Continuing last week’s brief survey of war-time reading habits…
World War 2
And then we come to the Second World War. Here’s The West Australian again, this time in July 1940, less than a year after the war had started (a bit like our 1915 World War 1 report last week.) The article is headed, “Light Reading Popular. Perth’s Wartime Tastes.” It says that:
Wartime readers prefer light humour and detective novels to political works or discussions of international affairs. This was the verdict of a Perth book-seller and librarian when asked whether the public reading taste had changed since the beginning of the war. For a long time before the war, it was stated, books on international affairs were first favourites but this was no longer so. There had been a remarkable increase among library subscribers in the demand for detective fiction.
And yet, it continues, “the unexpurgated edition of Hitler’s Mein Kampf (royalties in which go to the Red Cross) had sold well.” Did you know that about the royalties? Anyhow, it goes on to say that booksellers in the east of the country report similar interests, with A. P. Herbert’s General cargo and P. G. Wodehouse’s Uncle Fred in the springtime being best sellers, and “historical novels and light travel books dealing with countries outside the political maelstrom” also selling well.
Another July 1940 newspaper report on wartime reading tastes comes from Launceston’s Examiner. It starts by saying that people are sick of reading about Hitler, and that one male library visitor pronounced that “All he wanted to read about Hitler now was his obituary!”
The article says that most of the Launceston public library’s users “demand ‘light’ reading” but that “that does not necessarily mean fiction.” People are also interested in “non-fiction that is easy to read, such as short autobiographies and travel”, particularly for “travel books descriptive of countries affected by the war” (which counteracts somewhat the Perth report above about travel book preferences.) As for autobiographies, it says that “those about Royalty of any country are always widely read.” Interesting!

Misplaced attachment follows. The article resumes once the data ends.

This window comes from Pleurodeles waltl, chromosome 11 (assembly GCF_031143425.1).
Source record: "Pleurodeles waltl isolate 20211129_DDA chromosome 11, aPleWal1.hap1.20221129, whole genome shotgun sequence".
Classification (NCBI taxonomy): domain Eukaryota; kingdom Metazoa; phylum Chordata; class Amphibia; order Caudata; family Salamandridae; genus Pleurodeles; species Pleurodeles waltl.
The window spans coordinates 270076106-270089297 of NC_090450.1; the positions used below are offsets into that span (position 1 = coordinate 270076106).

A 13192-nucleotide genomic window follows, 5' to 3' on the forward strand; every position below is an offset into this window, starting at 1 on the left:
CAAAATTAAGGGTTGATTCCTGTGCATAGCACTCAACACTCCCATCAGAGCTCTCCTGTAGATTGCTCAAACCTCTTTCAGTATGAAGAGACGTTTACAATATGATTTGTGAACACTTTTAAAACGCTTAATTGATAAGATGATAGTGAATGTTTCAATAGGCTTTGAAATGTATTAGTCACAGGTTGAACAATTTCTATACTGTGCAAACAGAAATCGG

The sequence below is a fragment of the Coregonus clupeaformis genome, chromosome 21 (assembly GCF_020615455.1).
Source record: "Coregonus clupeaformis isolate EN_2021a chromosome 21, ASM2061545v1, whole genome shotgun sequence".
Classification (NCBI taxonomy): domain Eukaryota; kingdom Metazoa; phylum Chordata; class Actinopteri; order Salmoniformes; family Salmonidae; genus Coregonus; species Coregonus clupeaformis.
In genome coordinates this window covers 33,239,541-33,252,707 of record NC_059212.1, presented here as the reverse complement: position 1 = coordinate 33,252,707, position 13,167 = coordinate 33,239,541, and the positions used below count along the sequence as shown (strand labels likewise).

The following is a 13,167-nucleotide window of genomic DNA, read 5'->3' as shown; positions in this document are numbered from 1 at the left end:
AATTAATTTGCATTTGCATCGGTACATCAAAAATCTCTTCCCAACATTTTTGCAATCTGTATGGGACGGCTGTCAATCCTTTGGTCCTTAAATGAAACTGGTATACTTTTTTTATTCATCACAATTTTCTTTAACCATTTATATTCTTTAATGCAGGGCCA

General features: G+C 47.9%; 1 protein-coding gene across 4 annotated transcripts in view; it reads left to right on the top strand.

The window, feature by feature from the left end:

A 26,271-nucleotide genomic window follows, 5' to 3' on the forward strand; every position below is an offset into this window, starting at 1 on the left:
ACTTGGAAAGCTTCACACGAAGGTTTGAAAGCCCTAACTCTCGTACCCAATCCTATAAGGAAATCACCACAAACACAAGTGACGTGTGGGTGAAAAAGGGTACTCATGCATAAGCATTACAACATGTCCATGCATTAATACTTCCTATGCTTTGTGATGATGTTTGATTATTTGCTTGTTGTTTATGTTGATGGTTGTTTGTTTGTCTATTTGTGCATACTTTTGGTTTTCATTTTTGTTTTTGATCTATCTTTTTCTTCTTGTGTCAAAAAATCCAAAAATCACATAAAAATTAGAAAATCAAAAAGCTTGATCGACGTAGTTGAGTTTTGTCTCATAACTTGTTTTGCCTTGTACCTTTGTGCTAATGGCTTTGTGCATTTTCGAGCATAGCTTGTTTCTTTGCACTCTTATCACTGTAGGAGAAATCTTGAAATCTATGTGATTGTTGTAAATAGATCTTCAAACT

The article says that
most readers say that with the war over-shadowing most things, they seek books that will be purely a distraction from serious thoughts, necessitating the least possible concentration. For that reason, fiction is in greater demand than ever and detective stories the most popular of all the many classes of literature handled at the library to meet varied tastes.
There is an exception to the disinclination for “the ‘heavier’ political type of book” – Douglas Reed’s Insanity fair. It “is still one of the most sought books of all types. There is always a waiting list for it.” I had not heard of him or it, but Wikipedia says that “Insanity Fair (1938) was one of the most influential in publicising the state of Europe and the megalomania of Adolf Hitler before the Second World War.” (You can download it for free from archive.org.) Another exception, this time for books “avoided because of great length”, is Gone with the wind. Since being published in 1937, it apparently “has never rested on the library shelves.”